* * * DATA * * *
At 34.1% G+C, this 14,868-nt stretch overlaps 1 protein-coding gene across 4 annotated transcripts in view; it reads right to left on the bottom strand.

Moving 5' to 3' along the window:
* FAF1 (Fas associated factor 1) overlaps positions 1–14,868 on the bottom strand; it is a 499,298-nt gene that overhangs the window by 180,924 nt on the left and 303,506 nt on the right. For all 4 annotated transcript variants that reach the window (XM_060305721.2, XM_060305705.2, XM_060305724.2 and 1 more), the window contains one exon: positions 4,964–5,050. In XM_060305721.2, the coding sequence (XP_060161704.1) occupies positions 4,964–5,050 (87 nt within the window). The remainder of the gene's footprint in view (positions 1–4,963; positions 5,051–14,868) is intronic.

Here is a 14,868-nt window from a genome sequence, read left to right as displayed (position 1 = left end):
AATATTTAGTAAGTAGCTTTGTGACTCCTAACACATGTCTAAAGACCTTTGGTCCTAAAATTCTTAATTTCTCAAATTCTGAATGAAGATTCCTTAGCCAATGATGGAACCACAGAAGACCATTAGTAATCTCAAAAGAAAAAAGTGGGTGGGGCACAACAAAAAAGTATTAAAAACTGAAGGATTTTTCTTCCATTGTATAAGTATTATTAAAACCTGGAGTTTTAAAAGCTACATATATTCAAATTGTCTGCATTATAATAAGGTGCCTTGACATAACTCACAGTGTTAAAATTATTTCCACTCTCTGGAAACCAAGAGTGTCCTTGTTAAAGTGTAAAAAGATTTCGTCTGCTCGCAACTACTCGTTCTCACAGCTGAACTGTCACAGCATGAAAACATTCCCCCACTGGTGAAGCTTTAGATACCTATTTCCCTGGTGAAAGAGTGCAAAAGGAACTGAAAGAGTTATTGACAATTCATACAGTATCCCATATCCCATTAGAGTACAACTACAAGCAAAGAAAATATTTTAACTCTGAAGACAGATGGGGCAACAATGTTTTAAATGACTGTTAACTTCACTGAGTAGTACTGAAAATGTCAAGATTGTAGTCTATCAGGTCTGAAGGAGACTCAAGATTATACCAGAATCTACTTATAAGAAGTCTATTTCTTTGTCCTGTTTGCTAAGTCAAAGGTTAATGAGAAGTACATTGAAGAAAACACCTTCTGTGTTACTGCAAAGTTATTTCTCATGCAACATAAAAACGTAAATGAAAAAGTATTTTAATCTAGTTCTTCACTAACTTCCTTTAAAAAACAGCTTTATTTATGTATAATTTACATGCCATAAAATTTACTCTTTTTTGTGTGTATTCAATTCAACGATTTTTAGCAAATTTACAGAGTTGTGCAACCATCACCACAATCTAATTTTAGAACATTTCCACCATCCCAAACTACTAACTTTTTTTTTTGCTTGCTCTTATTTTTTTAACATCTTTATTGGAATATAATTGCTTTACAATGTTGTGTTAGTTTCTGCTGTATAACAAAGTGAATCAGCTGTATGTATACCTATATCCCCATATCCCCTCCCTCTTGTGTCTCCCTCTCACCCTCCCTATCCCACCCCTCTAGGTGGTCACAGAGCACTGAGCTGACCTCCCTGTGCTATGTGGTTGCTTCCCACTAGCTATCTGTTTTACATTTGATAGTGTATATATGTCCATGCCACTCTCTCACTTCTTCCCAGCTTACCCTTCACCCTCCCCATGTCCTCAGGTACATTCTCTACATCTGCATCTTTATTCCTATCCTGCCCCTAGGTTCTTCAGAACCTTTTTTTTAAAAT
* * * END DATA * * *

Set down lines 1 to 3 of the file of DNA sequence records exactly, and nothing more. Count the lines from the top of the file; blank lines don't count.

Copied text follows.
At 34.1% G+C, this 14,868-nt stretch overlaps 1 protein-coding gene across 4 annotated transcripts in view; it reads right to left on the bottom strand.

Moving 5' to 3' along the window:
* FAF1 (Fas associated factor 1) overlaps positions 1–14,868 on the bottom strand; it is a 499,298-nt gene that overhangs the window by 180,924 nt on the left and 303,506 nt on the right. For all 4 annotated transcript variants that reach the window (XM_060305721.2, XM_060305705.2, XM_060305724.2 and 1 more), the window contains one exon: positions 4,964–5,050. In XM_060305721.2, the coding sequence (XP_060161704.1) occupies positions 4,964–5,050 (87 nt within the window). The remainder of the gene's footprint in view (positions 1–4,963; positions 5,051–14,868) is intronic.